Search Results

You are looking at 121 - 130 of 919 items for :

  • "randomized control trial" x
Clear All
Open access

Erica M. Willadsen, Andrea B. Zahn and Chris J. Durall

determine the most effective training paradigm for reducing noncontact ACL injury risk. • The search generated 2 level 1b randomized control trials (RCTs) and 1 level 2b cohort study. These studies examined the effects of plyometric exercise, balance training, core stabilization training, and neuromuscular

Restricted access

Samuel F. Jazzo, Daniel Scribner, Stephanie Shay and Kyung-Min Kim

patients with osteochondral lesions of the talus • Studies reporting self-reported pain or ankle function • Studies using PRP injections • Studies reported in English language • Studies that were randomized control trials • Studies that were within the last 10 years Exclusion Criteria • Studies that used

Open access

Hiroshi Takasaki, Yu Okubo and Shun Okuyama

criteria were used: (1) assessment of the JPS; (2) peer-reviewed original studies with a randomized controlled trial or quasi-randomized controlled trial design; (3) participants with musculoskeletal disorders or healthy individuals (ie, neither animal studies nor those involving neurological problems

Restricted access

Chih-Hsiang Yang and David E. Conroy

older adults, practicing mindfulness with a slower walking pace may be desirable because light physical activity is both safe and health-enhancing ( Loprinzi, Lee, & Cardinal, 2015 ; Nelson et al., 2007 ). Two randomized controlled trials have shown that mindful walking or walking meditation can be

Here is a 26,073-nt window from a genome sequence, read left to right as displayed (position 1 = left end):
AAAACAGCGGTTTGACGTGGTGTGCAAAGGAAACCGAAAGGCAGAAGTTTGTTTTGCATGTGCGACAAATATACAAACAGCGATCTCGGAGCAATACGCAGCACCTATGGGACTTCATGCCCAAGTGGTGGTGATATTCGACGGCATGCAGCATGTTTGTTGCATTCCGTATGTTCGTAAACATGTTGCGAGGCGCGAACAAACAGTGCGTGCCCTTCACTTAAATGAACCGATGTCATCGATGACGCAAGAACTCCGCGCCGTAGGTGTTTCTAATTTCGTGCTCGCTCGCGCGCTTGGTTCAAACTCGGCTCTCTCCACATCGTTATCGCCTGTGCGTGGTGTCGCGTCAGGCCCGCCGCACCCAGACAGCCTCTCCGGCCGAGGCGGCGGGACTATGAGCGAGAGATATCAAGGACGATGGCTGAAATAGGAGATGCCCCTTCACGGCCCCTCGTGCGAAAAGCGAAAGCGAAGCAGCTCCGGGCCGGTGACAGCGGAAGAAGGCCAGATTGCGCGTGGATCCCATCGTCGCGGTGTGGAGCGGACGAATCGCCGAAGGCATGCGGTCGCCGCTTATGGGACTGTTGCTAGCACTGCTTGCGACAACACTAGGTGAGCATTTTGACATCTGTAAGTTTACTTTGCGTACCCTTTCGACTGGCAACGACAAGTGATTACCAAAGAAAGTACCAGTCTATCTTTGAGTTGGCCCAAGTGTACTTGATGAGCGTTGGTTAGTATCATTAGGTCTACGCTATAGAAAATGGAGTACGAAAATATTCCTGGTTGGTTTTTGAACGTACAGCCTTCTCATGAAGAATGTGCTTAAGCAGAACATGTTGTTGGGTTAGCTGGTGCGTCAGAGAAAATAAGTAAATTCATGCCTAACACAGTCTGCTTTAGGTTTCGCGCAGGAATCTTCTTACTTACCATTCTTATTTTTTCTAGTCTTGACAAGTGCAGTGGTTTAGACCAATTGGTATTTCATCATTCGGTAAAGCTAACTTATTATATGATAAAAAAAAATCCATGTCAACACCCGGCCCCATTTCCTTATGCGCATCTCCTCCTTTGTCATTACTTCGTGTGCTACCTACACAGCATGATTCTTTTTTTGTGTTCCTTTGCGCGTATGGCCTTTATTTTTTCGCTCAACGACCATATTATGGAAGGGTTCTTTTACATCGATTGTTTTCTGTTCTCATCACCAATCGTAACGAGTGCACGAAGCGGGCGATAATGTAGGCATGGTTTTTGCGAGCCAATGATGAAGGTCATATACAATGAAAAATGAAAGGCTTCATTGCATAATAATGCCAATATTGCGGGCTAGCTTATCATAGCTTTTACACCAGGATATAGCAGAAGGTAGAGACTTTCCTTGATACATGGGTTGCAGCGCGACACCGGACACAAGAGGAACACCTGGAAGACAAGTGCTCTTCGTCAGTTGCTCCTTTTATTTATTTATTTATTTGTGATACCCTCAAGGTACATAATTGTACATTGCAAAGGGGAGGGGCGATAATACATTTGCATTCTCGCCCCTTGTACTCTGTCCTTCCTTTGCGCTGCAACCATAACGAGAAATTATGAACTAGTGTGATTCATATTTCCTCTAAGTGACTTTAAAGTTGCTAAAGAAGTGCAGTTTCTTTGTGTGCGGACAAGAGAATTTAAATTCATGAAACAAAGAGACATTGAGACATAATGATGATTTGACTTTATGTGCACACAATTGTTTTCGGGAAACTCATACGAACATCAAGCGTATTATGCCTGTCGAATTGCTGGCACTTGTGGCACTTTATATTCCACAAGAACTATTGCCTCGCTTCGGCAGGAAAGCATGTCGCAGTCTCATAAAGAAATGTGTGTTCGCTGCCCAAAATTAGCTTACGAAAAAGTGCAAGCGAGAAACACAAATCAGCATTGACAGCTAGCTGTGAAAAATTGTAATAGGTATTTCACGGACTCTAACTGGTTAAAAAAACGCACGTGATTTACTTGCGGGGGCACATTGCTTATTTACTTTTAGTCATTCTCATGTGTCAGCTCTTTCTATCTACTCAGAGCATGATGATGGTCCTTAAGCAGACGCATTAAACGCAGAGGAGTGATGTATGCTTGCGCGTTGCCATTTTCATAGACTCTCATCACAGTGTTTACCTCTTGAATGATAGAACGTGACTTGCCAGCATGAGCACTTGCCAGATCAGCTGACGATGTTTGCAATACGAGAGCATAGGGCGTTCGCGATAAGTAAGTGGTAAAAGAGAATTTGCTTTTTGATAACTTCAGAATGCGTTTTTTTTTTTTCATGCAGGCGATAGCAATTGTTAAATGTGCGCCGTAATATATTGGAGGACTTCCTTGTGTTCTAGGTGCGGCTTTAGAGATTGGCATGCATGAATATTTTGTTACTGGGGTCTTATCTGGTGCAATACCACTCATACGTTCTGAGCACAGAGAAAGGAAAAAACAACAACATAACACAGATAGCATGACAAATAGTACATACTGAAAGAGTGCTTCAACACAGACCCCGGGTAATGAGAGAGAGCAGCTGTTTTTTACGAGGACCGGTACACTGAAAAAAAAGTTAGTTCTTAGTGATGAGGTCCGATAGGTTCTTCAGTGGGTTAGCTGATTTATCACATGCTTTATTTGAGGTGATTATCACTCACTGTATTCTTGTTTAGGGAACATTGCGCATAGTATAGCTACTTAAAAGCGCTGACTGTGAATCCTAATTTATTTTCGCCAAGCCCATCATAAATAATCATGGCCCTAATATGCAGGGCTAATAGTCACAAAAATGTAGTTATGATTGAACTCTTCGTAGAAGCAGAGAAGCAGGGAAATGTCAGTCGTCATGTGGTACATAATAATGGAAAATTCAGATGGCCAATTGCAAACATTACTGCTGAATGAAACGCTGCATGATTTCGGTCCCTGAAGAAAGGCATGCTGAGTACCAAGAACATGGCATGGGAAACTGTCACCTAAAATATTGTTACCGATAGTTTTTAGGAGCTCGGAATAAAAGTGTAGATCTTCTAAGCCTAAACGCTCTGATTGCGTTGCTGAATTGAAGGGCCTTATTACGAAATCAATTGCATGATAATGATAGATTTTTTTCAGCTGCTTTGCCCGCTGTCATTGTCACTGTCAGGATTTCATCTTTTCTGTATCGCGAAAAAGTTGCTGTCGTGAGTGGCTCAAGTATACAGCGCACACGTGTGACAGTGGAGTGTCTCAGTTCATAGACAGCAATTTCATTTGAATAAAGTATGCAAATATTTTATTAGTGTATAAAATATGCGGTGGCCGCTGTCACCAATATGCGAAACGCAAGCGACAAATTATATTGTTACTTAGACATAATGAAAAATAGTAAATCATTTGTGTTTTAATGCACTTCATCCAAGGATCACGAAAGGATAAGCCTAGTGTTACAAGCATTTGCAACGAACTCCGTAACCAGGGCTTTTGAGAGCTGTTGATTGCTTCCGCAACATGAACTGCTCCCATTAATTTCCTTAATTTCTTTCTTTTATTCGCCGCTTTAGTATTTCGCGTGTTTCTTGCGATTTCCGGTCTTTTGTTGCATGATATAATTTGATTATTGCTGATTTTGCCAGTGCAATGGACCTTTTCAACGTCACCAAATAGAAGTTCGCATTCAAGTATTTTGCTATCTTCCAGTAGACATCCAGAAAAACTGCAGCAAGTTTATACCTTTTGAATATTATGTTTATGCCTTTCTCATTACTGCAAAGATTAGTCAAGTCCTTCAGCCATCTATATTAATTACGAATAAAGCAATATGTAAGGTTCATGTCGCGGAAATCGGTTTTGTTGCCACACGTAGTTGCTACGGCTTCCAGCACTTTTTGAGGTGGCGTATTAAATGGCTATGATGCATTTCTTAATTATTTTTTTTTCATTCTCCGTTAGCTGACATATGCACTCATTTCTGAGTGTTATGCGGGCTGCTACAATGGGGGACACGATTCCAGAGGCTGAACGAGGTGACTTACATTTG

Restricted access

Levy Silva Rezende, Markus Brendon Lima and Emanuel Péricles Salvador

Therefore, to examine the effectiveness of interventions aimed at increasing the PA level in SCI individuals, systematically reviewed were randomized controlled trials that assessed the effects of interventions on the PA levels of individuals with SCI. Methods Relevant articles were systematically searched

Open access

Erik A. Wikstrom, Sajad Bagherian, Nicole B. Cordero and Kyeongtak Song

was searched for studies of level 2 evidence or higher, which investigated the effect of anterior-to-posterior ankle joint mobilization on patient-reported outcomes in patients with CAI. • Three studies were included: 2 randomized controlled trials 6 , 8 and 1 prospective cohort study. 7 Two studies

Restricted access

Bente M. Raafs, Esther G.A. Karssemeijer, Lizzy Van der Horst, Justine A. Aaronson, Marcel G.M. Olde Rikkert and Roy P.C. Kessels

before the physical exercise intervention and directly after the physical exercise intervention. Only randomized controlled trials that included physical exercise training were included. When studies involved additional physical exercise interventions, only the most intensive or the most prolonged

Restricted access

Connor Burk, Jesse Perry, Sam Lis, Steve Dischiavi and Chris Bleakley

with reasons. Figure 1 QUORUM flow chart for search strategy and inclusion criteria. ROM indicates range of motion; RCT, randomized controlled trials. The PEDro criteria and final scores assigned to each study are presented in Table  1 . All studies provided adequate information on the eligibility

Open access

Caitlin Brinkman, Shelby E. Baez, Francesca Genoese and Johanna M. Hoch

inclusion criteria for this CAT. Two randomized controlled trials 7 , 8 met the inclusion criteria for this CAT and were critically appraised. Table  1 contains study characteristics for both studies included. • The 2 studies selected assessed changes in self-efficacy before and after a goal

Open access

Mary Lynn Manduca and Stephen J. Straub

in the treatment of hamstring injury compared to rehabilitation alone. • Three randomized controlled trials were included. • All studies involved a comparison of PRP injections and rehabilitation to rehabilitation with no active injection. One study used a placebo saline injection in the comparison